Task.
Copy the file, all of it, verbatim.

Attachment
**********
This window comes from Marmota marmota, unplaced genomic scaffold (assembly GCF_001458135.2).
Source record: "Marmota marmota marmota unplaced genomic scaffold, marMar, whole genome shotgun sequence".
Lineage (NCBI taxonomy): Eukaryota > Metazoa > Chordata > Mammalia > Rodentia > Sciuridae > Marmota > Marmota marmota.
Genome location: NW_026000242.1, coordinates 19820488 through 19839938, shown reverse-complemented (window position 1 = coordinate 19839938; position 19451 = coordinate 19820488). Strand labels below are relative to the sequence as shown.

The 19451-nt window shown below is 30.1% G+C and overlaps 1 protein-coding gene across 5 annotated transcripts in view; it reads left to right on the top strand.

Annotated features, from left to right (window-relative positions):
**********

This window comes from Marmota marmota, unplaced genomic scaffold (assembly GCF_001458135.2).
Source record: "Marmota marmota marmota unplaced genomic scaffold, marMar, whole genome shotgun sequence".
Lineage (NCBI taxonomy): Eukaryota > Metazoa > Chordata > Mammalia > Rodentia > Sciuridae > Marmota > Marmota marmota.
Genome location: NW_026000242.1, coordinates 19820488 through 19839938, shown reverse-complemented (window position 1 = coordinate 19839938; position 19451 = coordinate 19820488). Strand labels below are relative to the sequence as shown.

The 19451-nt window shown below is 30.1% G+C and overlaps 1 protein-coding gene across 5 annotated transcripts in view; it reads left to right on the top strand.

Annotated features, from left to right (window-relative positions):